Marianne Nickenig, vice-president collaboration and networking EMEA at Westcon, puts it succinctly: “A partnership should be based not only on financial transactions, but also on mutual trust and loyalty. Partners are an extension of distribution and the vendor. Transparency and open dialogue are key factors to driving successful business outcomes – listen to their concerns and develop strategies to support them.”
Many vendors, distributors and resellers cite communication as one of the most important factors in building a strong relationship. It’s nothing new, but the impact of Covid-19 is bringing new challenges – and opportunities, it has to be said – to the relationships between vendors, distributors and resellers. The curtailment of normal social interaction in a physical environment, or what we might describe as the “human touch” or “personal contact”, has the potential to make it more difficult to maintain strong links between channel parties.
Johan Pellicaan, Scale Computing
With the cessation of face-to-face meetings, seminars and conferences, the focus has shifted to video conferencing and virtual meetings to maintain contact. As everyone agrees, it’s not the same. “No matter how good the technology, digital instruments cannot replace personal contact, or the trusting conversation between buyer and seller,” says Nickenig. But that doesn’t mean it can’t be an effective replacement.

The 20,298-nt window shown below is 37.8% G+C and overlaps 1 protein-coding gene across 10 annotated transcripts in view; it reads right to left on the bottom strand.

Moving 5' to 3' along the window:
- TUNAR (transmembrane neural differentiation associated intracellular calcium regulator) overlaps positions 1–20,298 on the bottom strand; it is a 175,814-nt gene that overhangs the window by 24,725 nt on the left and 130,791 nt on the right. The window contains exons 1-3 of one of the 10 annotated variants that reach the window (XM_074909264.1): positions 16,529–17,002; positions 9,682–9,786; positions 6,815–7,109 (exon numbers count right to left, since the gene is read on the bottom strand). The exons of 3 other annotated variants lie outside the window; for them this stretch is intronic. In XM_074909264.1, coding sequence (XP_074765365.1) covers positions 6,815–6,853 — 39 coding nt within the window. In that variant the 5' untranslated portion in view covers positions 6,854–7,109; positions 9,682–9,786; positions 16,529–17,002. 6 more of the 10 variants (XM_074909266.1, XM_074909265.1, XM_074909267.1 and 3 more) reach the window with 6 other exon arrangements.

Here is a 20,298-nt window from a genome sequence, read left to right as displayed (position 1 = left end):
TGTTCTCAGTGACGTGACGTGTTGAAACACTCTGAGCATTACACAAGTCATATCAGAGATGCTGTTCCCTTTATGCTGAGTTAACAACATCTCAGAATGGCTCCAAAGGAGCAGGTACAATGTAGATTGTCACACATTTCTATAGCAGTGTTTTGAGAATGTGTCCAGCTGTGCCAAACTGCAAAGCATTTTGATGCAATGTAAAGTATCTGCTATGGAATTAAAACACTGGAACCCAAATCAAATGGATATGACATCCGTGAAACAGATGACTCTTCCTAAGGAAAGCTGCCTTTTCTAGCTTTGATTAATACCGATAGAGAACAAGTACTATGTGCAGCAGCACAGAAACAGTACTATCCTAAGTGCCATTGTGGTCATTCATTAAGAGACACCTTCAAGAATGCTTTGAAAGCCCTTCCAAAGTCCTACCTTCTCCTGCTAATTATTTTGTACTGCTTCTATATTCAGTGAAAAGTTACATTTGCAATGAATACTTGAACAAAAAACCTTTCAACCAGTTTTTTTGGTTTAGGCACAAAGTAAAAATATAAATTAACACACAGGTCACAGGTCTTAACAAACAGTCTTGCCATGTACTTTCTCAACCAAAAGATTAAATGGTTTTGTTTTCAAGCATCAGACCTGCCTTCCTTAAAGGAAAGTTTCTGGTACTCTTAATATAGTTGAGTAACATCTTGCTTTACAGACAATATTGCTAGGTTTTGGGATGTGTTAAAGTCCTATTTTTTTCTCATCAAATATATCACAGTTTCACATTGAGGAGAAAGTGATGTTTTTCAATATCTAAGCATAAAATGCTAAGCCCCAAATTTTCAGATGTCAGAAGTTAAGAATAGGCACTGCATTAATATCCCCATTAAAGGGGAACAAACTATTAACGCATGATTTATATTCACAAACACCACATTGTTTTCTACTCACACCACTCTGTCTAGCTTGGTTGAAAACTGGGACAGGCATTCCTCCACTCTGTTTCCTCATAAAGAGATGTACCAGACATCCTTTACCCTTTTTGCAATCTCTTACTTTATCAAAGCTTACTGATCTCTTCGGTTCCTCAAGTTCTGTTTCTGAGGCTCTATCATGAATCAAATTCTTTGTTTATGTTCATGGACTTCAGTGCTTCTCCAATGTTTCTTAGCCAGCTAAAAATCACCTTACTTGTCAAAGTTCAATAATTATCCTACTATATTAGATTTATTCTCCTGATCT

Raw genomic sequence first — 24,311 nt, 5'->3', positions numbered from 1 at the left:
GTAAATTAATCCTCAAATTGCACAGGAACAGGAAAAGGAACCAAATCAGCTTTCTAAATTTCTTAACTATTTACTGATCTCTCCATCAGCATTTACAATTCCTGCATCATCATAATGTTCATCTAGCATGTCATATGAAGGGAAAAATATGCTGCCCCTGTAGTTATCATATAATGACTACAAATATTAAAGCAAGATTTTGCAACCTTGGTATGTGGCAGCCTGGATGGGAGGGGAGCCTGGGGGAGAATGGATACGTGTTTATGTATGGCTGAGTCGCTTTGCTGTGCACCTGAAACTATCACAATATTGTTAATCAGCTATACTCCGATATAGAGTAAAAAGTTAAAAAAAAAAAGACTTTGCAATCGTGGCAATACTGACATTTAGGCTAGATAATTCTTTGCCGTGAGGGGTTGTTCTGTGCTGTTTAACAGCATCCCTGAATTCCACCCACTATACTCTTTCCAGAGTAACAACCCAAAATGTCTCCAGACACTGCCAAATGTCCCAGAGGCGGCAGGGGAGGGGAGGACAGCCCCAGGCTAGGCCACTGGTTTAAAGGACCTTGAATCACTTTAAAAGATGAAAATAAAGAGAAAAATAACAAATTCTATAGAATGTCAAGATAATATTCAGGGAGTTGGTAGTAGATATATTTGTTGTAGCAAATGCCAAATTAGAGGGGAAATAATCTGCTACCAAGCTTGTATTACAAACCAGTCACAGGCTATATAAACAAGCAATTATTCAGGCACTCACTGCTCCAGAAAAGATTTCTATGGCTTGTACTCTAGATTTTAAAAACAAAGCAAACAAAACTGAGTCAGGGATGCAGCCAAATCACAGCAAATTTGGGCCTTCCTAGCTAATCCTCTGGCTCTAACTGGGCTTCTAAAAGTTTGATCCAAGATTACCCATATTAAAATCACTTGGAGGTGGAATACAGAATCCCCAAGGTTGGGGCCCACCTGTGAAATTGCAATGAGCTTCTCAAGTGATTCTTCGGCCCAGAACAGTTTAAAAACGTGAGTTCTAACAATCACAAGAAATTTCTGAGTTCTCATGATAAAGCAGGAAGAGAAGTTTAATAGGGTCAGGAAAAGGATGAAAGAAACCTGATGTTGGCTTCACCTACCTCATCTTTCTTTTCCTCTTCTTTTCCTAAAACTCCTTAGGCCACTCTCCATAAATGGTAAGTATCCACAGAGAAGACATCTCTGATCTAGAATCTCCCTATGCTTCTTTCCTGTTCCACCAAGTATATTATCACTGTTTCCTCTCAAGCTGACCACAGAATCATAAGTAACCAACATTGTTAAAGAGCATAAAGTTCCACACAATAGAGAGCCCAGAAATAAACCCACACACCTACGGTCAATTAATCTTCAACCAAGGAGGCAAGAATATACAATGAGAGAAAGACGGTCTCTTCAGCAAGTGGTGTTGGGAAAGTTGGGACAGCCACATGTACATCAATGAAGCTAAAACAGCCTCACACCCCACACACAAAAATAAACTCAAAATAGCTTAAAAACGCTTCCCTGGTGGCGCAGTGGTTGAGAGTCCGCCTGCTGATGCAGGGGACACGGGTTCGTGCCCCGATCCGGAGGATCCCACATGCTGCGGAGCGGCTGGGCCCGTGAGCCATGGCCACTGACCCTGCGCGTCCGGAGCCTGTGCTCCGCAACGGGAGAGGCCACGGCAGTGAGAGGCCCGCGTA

“Although face-to-face communication is important, the Covid-19 pandemic has really shown organisations everywhere that remote working can be effective; you just need to make it work for your business,” says Pellicaan. “When vendors and channel partners remember that a strong, healthy partnership relies on commitment from both sides of the relationship, you can build and maintain relationships perfectly as well virtually, as you can physically.”
In the absence of the option to travel to meet with partners, Chad Bacher, senior vice-president and general manager of Global Channels at Alert Logic, says video conferencing has become a critical tool to continue to provide those kinds of interactions and not miss a beat in terms of meeting, interacting and addressing the needs of partners.